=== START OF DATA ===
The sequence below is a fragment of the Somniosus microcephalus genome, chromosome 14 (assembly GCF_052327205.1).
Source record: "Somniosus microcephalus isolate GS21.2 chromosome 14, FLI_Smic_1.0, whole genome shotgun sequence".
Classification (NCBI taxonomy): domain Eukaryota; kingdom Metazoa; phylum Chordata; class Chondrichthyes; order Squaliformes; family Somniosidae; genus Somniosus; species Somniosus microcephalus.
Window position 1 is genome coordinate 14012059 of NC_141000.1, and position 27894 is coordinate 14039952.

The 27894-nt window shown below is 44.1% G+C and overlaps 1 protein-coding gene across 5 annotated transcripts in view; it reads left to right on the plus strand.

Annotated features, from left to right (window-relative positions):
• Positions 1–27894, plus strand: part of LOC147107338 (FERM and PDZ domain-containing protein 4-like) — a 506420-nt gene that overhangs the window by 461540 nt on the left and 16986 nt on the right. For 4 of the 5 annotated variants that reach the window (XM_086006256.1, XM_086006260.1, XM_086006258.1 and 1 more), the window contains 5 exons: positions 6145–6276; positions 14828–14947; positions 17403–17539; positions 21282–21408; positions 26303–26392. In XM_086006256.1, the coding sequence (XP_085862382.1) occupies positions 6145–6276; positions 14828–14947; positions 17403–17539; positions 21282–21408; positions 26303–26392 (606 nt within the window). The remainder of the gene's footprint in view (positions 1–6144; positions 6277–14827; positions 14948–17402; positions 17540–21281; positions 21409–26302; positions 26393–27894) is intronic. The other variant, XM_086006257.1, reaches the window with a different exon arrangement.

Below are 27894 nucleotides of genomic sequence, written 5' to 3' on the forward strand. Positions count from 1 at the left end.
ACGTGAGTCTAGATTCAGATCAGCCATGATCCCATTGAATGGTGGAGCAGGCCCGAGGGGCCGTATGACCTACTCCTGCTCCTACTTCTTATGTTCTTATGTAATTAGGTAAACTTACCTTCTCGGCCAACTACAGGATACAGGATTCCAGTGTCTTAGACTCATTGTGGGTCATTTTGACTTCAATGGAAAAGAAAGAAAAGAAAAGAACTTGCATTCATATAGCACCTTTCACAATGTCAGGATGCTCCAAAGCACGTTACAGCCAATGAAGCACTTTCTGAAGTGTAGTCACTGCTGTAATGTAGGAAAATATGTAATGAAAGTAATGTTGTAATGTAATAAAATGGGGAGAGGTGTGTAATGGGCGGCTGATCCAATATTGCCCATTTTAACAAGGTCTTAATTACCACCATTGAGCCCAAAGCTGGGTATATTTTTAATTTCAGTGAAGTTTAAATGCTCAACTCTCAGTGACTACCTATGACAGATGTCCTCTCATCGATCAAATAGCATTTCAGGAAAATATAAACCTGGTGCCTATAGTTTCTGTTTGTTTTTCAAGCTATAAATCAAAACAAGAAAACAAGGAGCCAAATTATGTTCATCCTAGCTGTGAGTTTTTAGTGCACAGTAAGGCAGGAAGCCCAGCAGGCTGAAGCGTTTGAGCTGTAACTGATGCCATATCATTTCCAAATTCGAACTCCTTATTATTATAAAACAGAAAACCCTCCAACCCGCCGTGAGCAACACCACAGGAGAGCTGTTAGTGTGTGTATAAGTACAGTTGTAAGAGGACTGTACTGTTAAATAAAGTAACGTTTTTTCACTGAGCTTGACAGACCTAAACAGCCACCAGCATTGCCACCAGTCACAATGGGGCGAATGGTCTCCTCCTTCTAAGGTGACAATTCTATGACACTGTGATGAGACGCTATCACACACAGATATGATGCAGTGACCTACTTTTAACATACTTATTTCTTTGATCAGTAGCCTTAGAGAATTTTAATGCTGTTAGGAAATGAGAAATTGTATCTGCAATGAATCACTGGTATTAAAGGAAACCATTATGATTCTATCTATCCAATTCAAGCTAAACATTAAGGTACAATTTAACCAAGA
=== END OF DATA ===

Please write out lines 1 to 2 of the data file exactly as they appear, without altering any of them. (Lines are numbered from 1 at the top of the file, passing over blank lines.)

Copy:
The sequence below is a fragment of the Somniosus microcephalus genome, chromosome 14 (assembly GCF_052327205.1).
Source record: "Somniosus microcephalus isolate GS21.2 chromosome 14, FLI_Smic_1.0, whole genome shotgun sequence".